Psychosurgery is a type of surgery in which brain physiology is attempted to be altered by severing connections between the areas involved in the abnormal function or behavioral states of some intractable mental disorders.
Psychosurgery is also called functional neurosurgery because of the goal is to alter brain-function. The part of the brain operated upon is often the cerebral cortex or subcortical nuclei, or the frontothalamic radiation of white matter.
It may also include temporal lobectomy in temporal lobe epilepsy or lesioning of the basal ganglia in Parkinson’s disease. It is difficult to explain exactly how and why these techniques work, because of the paucity of data on biological processes related to these disorders, and the relative inaccuracy of psychiatric diagnosis and reporting.
The rise and fall of psychosurgery
It is important to understand that the controversy surrounding psychosurgery is not primarily due to the lack of biologic underpinnings, however. Many other treatments have been accepted on far less empirical evidence that they work better than other available treatments even though the latter may have been better researched.
Rather, the inappropriate and indiscriminate use of psychosurgical procedures without respect to the diagnosis, the qualification of the practitioner, or the evidence for the practice, led to it becoming an unacceptable procedure among medical professionals as well as in popular opinion, despite mouting evidence suggesting that pscyhosurgery could benefit this group of patients.
The issues of permanent changes to personality and cognition, and the questions of doubtful efficacy, along with the history of rank abuse, led to strict regulatory laws being passed and most practices being abandoned.
The revival of psychosurgery
Renewed interest into this field came with the investigations by various bodies and researchers such as the National Commission for the Protection of Human Subjects of Biomedical and Behavioral Research.
They reported that the efficacy was over 50% when the cases performed after the 1970s were studied, and that the incidence of psychological adverse effects was nonexistent upon stringent neuropsychological screening.
Evidence of abuses was absent, and an overall success rate of 25% to 60% was attributed to these techniques, which is remarkable considering the debilitated psychological condition of the subjects.
Thus, many psychiatric professional bodies the world over have come over to accept its regulated and appropriate use in indicated conditions, but this refuses to filter down into public perception, which remains largely and strongly negative. At present less than 50 procedures are carried out annually in the developed world.
Adverse effects of psychosurgery
The major side effects of psychosurgery include personality changes (10%), epileptic disorders (6-10%), urinary incontinence (bedwetting), drowsiness, intellectual disability and memory impairment, paralysis and even death in about 4% of patients.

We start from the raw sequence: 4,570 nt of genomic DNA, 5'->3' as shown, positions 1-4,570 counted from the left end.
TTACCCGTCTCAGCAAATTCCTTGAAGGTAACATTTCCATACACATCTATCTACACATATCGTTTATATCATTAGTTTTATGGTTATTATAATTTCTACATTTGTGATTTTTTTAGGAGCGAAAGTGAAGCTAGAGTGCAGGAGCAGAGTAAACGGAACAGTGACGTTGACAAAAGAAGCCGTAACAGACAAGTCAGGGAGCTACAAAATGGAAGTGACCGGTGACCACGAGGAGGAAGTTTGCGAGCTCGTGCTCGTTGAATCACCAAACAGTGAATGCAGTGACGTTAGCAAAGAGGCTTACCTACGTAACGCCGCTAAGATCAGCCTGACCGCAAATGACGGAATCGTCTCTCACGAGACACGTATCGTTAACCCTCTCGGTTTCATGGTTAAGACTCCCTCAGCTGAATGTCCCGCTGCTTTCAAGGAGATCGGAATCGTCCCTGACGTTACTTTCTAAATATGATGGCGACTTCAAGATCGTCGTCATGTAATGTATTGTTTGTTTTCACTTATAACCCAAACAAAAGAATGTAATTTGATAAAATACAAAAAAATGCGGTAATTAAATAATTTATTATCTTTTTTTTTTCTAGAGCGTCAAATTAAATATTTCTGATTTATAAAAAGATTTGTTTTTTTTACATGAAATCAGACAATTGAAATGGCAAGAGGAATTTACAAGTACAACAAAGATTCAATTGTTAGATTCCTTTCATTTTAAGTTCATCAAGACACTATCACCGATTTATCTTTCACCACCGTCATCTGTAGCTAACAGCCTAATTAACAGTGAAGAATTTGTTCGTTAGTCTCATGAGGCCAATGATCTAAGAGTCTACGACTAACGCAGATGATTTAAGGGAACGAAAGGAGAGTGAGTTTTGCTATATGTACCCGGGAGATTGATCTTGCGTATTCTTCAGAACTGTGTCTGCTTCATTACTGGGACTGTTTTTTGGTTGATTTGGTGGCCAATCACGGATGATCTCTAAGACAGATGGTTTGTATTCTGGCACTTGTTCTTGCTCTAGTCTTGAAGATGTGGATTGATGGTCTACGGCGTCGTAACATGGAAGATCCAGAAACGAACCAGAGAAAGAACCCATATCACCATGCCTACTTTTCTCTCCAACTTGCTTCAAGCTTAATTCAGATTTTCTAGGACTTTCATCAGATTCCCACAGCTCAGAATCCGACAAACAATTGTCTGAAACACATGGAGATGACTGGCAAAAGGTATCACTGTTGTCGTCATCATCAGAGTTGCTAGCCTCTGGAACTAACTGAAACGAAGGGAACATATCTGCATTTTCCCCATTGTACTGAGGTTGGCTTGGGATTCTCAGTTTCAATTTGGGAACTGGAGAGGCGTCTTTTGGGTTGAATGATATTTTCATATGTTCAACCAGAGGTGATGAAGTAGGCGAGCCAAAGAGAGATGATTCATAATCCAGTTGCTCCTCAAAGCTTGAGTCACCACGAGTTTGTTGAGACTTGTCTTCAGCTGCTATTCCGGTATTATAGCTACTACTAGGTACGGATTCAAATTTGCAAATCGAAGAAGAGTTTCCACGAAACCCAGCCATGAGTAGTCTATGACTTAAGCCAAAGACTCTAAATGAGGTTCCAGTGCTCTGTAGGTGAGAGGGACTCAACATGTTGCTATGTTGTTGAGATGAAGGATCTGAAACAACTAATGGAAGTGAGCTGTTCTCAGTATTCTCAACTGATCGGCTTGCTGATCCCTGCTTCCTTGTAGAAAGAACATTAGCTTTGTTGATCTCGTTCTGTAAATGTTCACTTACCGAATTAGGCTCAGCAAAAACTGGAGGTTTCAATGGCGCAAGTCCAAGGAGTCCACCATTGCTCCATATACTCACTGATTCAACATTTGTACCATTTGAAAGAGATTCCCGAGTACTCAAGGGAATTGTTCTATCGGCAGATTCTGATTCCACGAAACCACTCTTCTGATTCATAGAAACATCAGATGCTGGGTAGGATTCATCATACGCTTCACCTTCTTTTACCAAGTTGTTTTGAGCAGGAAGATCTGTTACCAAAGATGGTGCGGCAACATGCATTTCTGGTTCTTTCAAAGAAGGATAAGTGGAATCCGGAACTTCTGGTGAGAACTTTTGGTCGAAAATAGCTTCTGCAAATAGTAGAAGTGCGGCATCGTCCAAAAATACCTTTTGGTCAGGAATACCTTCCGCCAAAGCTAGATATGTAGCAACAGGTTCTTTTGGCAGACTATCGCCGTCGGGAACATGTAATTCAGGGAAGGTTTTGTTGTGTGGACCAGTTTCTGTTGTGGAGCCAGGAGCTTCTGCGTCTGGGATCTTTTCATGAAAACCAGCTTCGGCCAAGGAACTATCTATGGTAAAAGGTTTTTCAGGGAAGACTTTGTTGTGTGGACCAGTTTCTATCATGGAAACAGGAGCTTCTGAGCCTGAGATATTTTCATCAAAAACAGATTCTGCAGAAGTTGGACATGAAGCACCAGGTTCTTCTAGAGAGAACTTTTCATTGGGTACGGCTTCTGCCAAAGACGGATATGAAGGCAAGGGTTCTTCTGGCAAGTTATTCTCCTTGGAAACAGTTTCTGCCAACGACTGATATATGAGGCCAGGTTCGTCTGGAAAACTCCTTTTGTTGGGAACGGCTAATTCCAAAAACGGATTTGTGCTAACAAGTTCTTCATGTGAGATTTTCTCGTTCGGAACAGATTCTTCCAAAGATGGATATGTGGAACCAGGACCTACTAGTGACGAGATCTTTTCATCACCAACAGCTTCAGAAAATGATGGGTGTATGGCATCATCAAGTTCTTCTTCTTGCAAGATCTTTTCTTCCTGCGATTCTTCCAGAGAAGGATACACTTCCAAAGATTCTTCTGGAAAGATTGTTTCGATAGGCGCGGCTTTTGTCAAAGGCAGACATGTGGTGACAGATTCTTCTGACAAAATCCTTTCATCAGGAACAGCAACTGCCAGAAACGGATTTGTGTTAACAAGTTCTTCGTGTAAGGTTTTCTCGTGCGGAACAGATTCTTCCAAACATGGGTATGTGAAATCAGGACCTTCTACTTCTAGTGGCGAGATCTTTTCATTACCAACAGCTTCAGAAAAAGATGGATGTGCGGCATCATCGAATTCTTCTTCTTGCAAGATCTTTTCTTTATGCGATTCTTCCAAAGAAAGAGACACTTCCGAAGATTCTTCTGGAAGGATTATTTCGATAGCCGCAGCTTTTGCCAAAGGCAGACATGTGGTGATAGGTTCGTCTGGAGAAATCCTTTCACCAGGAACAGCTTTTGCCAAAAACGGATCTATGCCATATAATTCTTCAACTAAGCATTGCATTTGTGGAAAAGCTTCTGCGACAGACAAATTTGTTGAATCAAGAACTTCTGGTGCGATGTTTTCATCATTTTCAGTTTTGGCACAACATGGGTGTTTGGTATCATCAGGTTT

One study reported disabling and permanent complications in 28% of patients postoperatively. Weight gain (52%) and fatigue have also been reported in a significant percentage of patients. Drowsiness, loss of memory, and weight gain are more common in limbic leucotomy.
Personality changes are another notable side effect, and occur in about 10% of cases. They may lead to undesirable outcomes such as disinhibition resulting in loss of feelings of guilt or shame after behaving badly, and removal of any sense of responsibility, in persons who already display traits of antisocial behavior, such as addictions, aggressiveness, avoidance of responsibility, and criminal activity..
Rehabilitation is essential following psychosurgery, and the extent and intensity depend upon how chronic the underlying mental disorder was and how extensive the operation was. Often, this begins with social interactions with family and fellow patients, before moving to the wider community.
Childish behavior is typical and full-time rehabilitation is crucial in accomplishing tasks graded from simple to more complex, over a period of time, in synchrony with a healthy and well-regulated lifestyle.
Medications may be needed to control specific symptoms over the initial years, but these generally settle with time.
The results of these procedures have been described as excellent in several smaller studies on patients with pharmacoresistant affective disorders or OCD.
The similarity of effect rates suggests that these operations are not specific in their benefits and may therefore be used across the spectrum of mental disorder with predictably high rates of success in cases which remain intractable despite adequate and appropriate medical therapy.
Many studies have described psychosurgery as a success, however, these usually involve a small number of patients, reducing their power. More than half of treated patients appear to score much higher across the scale of wellbeing and task performance. What is clear, is that these operations are non-specific, and can be effective for a wide range of pharmacoresistant disorders.
Reviewed by Afsaneh Khetrapal Bsc (Hons)